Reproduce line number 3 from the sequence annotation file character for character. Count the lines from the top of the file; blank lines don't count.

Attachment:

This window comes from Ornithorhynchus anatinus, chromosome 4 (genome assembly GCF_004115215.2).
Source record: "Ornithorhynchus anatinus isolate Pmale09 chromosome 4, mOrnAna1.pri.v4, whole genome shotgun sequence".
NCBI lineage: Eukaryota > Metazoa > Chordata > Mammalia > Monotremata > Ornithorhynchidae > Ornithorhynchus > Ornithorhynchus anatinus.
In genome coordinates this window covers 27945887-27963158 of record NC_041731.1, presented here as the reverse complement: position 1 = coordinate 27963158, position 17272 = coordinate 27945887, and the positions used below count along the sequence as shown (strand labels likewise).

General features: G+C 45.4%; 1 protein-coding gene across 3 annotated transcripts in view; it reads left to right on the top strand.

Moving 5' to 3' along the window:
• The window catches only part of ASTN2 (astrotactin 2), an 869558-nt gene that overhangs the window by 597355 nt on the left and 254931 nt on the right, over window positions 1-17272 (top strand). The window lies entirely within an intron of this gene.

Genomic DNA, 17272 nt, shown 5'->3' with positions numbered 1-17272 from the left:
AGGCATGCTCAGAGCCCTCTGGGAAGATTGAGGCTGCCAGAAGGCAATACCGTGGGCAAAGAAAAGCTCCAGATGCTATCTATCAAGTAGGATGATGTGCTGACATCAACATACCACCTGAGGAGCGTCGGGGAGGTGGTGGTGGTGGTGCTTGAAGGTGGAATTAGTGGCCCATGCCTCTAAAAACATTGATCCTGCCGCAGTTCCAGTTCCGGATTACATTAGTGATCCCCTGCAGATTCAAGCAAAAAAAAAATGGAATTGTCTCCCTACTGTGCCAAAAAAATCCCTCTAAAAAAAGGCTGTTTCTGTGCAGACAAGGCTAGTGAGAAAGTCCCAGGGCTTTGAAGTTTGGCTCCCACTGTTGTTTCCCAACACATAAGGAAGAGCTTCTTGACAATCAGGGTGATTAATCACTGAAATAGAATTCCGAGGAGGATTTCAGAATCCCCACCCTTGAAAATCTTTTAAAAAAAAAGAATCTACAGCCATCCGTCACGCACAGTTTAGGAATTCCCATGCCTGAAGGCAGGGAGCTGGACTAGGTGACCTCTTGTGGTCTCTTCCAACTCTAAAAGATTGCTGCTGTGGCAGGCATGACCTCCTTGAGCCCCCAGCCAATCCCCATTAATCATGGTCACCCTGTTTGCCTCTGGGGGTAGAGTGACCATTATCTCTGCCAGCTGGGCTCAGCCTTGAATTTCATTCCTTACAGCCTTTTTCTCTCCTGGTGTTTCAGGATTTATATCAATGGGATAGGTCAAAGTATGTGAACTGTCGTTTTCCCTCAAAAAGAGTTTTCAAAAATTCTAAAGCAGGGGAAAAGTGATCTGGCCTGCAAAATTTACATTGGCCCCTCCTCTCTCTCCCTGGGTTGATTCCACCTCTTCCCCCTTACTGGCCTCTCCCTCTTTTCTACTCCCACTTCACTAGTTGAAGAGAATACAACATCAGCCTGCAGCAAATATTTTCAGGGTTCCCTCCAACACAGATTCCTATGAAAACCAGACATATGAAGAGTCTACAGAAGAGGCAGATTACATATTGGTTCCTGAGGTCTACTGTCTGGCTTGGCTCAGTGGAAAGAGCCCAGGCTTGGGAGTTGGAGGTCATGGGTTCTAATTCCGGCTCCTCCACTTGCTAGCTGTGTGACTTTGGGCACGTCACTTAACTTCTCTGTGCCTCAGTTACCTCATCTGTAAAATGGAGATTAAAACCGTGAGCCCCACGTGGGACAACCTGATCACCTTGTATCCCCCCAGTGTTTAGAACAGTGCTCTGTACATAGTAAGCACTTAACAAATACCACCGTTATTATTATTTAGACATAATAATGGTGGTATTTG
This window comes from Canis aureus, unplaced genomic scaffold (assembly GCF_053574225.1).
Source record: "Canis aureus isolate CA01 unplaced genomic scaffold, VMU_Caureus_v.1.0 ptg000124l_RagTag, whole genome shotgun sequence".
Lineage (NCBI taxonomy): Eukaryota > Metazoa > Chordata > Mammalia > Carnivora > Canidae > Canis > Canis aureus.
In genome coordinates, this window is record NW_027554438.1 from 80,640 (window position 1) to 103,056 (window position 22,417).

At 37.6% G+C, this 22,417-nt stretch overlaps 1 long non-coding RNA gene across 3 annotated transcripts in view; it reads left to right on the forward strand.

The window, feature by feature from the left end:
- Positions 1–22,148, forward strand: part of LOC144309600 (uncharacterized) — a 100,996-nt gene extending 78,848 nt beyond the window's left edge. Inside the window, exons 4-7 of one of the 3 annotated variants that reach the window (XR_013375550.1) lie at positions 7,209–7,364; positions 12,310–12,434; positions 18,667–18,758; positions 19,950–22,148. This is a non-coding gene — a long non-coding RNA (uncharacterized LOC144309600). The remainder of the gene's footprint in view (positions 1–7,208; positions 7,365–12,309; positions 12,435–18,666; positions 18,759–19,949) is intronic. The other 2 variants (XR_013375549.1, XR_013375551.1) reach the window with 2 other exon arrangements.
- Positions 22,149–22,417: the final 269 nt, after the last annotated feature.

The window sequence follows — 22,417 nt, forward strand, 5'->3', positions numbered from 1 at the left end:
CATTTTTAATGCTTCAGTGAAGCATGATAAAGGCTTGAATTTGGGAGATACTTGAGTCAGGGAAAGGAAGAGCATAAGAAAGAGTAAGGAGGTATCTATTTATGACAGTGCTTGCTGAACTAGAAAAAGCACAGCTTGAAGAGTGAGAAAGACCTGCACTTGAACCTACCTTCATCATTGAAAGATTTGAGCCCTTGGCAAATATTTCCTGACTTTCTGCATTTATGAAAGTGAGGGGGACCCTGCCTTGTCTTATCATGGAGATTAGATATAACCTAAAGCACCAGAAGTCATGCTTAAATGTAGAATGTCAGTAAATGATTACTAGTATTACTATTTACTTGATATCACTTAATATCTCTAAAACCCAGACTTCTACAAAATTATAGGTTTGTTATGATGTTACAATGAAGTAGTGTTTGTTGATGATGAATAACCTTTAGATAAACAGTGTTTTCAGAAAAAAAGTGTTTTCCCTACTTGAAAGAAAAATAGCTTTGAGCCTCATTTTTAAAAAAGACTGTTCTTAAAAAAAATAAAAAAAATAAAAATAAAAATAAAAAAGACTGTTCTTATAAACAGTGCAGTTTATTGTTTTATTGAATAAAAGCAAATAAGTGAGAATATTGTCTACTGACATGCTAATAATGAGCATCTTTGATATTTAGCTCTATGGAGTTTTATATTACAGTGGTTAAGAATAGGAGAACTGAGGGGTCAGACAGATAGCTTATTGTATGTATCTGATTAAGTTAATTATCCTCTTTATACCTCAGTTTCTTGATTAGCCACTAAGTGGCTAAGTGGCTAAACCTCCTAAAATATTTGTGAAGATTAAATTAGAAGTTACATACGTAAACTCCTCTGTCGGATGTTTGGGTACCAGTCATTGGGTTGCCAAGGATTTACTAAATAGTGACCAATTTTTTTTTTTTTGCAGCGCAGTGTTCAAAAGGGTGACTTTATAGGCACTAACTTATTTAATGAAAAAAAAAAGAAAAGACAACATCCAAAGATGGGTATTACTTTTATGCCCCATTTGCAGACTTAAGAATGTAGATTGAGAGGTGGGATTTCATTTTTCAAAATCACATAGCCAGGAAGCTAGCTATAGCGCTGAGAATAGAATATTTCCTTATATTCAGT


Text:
NCBI lineage: Eukaryota > Metazoa > Chordata > Mammalia > Monotremata > Ornithorhynchidae > Ornithorhynchus > Ornithorhynchus anatinus.